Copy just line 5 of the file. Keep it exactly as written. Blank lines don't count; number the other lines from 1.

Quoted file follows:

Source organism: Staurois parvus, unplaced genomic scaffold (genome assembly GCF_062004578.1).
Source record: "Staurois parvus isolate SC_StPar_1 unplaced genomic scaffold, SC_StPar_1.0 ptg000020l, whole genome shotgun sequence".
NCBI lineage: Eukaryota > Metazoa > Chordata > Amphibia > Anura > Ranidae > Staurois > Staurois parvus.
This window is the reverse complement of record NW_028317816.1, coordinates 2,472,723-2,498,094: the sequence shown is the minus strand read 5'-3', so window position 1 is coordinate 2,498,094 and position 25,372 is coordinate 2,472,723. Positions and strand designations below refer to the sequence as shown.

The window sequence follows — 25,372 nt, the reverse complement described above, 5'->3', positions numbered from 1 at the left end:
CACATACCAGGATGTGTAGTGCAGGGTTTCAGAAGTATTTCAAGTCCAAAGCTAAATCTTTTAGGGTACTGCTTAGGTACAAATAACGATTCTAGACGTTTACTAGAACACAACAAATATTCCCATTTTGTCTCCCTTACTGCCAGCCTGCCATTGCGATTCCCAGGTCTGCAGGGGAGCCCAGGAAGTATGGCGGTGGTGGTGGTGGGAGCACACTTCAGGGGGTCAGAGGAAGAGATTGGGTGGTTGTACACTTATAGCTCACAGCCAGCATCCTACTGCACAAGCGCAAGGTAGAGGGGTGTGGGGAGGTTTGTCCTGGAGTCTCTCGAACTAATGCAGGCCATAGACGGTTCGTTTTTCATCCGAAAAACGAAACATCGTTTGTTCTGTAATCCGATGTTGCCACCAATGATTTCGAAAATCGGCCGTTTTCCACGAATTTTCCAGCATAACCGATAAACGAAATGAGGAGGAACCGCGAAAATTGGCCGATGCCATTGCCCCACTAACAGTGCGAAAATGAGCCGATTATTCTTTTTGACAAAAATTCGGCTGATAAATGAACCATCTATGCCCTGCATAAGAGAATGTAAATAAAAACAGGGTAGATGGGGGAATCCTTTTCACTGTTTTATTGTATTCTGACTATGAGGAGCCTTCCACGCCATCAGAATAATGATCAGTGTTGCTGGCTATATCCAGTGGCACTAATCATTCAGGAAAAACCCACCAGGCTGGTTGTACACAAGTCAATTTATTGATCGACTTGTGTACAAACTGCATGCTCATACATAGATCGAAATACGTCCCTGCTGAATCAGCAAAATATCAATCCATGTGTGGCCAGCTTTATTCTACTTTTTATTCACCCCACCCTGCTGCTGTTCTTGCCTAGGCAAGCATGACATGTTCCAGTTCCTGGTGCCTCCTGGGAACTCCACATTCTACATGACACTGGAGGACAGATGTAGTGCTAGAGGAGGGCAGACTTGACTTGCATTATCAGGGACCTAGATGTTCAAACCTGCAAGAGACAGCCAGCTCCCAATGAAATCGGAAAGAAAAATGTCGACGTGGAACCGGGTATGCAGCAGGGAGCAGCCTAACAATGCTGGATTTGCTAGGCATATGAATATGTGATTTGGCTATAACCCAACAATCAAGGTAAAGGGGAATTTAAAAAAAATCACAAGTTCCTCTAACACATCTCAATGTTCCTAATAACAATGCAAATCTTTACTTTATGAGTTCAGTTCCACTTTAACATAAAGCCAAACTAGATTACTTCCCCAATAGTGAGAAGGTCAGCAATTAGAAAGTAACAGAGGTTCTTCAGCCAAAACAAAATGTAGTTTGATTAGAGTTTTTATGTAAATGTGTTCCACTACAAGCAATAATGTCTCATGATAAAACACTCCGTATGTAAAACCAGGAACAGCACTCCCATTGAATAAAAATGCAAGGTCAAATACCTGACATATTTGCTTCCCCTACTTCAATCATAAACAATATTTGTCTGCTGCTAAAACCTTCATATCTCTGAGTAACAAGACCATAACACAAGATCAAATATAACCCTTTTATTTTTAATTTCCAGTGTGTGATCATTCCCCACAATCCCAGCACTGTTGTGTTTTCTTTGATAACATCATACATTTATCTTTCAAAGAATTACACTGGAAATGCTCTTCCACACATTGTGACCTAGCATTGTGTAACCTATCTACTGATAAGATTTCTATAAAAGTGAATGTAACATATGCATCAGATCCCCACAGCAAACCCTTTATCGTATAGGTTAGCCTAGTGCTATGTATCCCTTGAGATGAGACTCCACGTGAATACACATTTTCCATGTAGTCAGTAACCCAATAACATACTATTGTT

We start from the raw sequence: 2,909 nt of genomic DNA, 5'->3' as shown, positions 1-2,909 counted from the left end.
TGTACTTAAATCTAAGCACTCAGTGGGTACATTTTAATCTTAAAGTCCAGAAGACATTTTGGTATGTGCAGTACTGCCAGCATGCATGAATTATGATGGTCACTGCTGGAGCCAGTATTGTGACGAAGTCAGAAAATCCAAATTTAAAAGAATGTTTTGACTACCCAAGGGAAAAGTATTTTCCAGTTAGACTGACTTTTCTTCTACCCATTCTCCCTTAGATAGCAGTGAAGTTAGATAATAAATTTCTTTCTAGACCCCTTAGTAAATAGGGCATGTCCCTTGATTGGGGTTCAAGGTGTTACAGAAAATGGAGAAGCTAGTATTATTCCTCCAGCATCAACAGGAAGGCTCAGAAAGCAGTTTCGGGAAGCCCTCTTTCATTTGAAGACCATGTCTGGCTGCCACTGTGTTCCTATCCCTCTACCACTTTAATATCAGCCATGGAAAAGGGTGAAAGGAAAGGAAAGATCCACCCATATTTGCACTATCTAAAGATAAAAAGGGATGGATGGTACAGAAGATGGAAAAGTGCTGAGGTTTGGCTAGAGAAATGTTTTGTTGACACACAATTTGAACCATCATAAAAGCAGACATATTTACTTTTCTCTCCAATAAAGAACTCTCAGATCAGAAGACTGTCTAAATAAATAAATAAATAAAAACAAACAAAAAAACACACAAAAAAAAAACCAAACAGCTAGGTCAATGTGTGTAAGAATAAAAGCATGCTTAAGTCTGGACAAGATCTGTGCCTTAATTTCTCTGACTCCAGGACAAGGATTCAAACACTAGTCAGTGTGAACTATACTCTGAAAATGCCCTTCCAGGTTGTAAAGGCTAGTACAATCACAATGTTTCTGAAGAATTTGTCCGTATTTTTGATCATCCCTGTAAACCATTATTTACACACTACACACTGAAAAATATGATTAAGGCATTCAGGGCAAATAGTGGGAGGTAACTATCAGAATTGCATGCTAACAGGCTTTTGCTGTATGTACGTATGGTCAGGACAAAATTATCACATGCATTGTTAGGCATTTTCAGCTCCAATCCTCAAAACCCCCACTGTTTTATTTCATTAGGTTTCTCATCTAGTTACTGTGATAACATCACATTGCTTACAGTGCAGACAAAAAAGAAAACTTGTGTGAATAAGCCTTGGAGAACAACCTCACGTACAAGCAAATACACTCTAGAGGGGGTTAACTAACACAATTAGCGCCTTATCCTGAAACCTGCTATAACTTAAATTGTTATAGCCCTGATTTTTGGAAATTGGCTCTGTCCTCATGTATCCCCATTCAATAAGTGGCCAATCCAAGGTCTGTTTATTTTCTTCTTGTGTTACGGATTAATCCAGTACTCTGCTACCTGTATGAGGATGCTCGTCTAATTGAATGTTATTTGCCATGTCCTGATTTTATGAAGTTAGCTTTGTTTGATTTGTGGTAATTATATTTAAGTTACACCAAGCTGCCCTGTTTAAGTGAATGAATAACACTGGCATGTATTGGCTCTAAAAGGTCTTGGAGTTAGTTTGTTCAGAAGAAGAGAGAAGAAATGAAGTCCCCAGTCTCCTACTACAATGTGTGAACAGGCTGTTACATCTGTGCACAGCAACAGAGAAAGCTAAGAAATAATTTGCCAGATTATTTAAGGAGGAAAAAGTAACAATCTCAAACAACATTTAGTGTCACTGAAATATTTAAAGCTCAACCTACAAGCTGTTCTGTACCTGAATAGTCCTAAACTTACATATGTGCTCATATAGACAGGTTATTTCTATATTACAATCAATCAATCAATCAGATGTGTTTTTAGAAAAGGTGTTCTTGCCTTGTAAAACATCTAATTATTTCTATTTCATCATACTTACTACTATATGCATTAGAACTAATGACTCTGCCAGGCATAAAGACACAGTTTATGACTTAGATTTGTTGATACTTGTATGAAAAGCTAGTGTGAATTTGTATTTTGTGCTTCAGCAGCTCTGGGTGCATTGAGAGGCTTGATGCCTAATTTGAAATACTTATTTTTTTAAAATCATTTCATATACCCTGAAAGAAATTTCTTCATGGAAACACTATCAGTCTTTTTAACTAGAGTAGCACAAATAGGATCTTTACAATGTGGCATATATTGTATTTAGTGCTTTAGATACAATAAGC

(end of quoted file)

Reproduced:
The window sequence follows — 25,372 nt, the reverse complement described above, 5'->3', positions numbered from 1 at the left end: